East European forest steppe

Bulgaria, Moldova, Romania, Russia, Ukraine

A huge patchwork ecoregion spread across eastern Europe and western Asia consisting of broadleaf forests and open grassland steppe.

East European forest steppe


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35,989 km²

UNESCO World Heritage Sites​



Background – CC Attribution Share Alike 2.5 Generic – Cezar Suceveanu, 2008 / Map – CC Attribution Share Alike 3.0 Unported – Terpsichores, 2012

Help your Ecoregion
So what can you do to help your ecoregion? Below is a list to help you support your ecoregion, while also achieving life's everyday tasks. Don’t underestimate your power in doing good for nature!


Food: Salad Box


Energy Provider: Tema Energy
Waste Management: Environ

At Home
Below is a list of actions you can easily take at home to minimise your impact on the ecoregion in which you live, and the rest of the planet too!
In your Garden
Below is a list of native plants and habitat creation tips you can use in your garden or on your property to give your ecoregion and its species a boost!


Try some of the steppeland's most important native trees such as Scots Pine (Pinus sylvestris), Norway Maple (Acer platanoides), Small-leaved Lime (Tilia cordata) and Pedunculate Oak (Quercus robur) if you have space. To create habitat, consider installation of nestboxes for native birds and creating hollows in old, dead tree limbs.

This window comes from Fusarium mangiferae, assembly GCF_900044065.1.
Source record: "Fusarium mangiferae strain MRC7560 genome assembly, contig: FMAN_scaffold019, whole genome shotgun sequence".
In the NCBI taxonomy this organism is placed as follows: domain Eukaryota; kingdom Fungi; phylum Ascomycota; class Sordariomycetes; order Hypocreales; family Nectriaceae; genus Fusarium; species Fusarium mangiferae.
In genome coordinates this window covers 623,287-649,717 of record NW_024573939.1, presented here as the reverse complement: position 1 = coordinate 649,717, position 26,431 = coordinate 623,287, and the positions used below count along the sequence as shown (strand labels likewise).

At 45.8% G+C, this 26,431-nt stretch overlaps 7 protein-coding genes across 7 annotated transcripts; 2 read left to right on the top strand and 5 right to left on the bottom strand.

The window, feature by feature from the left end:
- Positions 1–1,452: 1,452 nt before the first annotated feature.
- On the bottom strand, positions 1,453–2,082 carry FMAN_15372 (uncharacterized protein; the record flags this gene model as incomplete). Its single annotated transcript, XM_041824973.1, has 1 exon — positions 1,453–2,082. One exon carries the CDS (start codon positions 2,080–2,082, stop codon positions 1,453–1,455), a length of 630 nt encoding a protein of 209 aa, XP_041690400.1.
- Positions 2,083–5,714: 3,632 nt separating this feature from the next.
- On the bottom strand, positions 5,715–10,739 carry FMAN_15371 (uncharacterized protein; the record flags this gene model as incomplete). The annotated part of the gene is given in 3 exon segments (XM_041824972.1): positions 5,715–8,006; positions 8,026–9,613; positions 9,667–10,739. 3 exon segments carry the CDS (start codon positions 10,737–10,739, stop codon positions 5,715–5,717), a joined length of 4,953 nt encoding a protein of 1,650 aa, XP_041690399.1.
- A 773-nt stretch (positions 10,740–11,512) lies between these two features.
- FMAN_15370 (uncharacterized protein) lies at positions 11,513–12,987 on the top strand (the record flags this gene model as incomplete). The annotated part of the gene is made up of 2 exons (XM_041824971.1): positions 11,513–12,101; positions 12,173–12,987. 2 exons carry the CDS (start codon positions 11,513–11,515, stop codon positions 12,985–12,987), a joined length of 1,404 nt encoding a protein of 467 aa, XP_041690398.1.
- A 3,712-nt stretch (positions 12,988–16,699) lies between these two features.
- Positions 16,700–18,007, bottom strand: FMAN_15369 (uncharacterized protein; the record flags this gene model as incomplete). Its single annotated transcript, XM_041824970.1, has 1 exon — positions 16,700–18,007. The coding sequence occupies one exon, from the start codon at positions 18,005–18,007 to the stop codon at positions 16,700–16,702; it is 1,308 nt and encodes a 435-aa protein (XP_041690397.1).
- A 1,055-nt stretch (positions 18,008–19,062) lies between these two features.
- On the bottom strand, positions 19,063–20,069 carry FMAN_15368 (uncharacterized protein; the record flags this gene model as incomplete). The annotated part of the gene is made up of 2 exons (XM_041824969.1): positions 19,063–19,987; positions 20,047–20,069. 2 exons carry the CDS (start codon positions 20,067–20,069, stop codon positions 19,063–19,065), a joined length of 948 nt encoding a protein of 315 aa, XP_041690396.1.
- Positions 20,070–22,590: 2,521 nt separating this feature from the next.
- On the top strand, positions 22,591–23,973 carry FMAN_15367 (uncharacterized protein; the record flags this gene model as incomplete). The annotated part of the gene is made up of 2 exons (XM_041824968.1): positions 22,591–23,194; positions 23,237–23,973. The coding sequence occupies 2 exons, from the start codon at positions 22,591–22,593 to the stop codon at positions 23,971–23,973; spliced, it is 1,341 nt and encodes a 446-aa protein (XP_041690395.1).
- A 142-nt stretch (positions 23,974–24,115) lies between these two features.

Plant native sub-canopy trees like Oriental Hornbeam (Carpinus orientalis), Common Hazel (Corylus avellana) and Silver Birch (Betula pendula). To create habitat, consider installation of nestboxes for native birds and creating tree hollows in old, dead tree limbs.


Grow beautiful native shrubs Caragana frutex and European Dwarf Cherry (Prunus fruticosa). To create habitat, consider installing insect hotels, compost-heaps and bird-baths in this layer.


Plant swathes of colourful steppe wildflowers like Multi-flowered Buttercup (Ranunculus polyanthemos), Meadow Clary (Salvia pratensis), Rose Campion (Silene coronaria) and Purple Gromwell (Lithospermum purpurocaeruleum). Importantly, tufts of native grasses are also a great addition, including the dainty European Feather-grass (Stipa pennata), Prairie Junegrass (Koeleria macrantha), Narrow-leaved Meadow-grass (Poa angustifolia) and Red Fescue (Festuca rubra). To create habitat, consider installing a pond or bog-garden with native aquatic and riparian plants like the White Water-lily (Nymphaea alba) and Narrowleaf Cattail (Typha angustifolia), log-piles for sheltering amphibians and reptiles and leave areas of leaf-litter for important insects.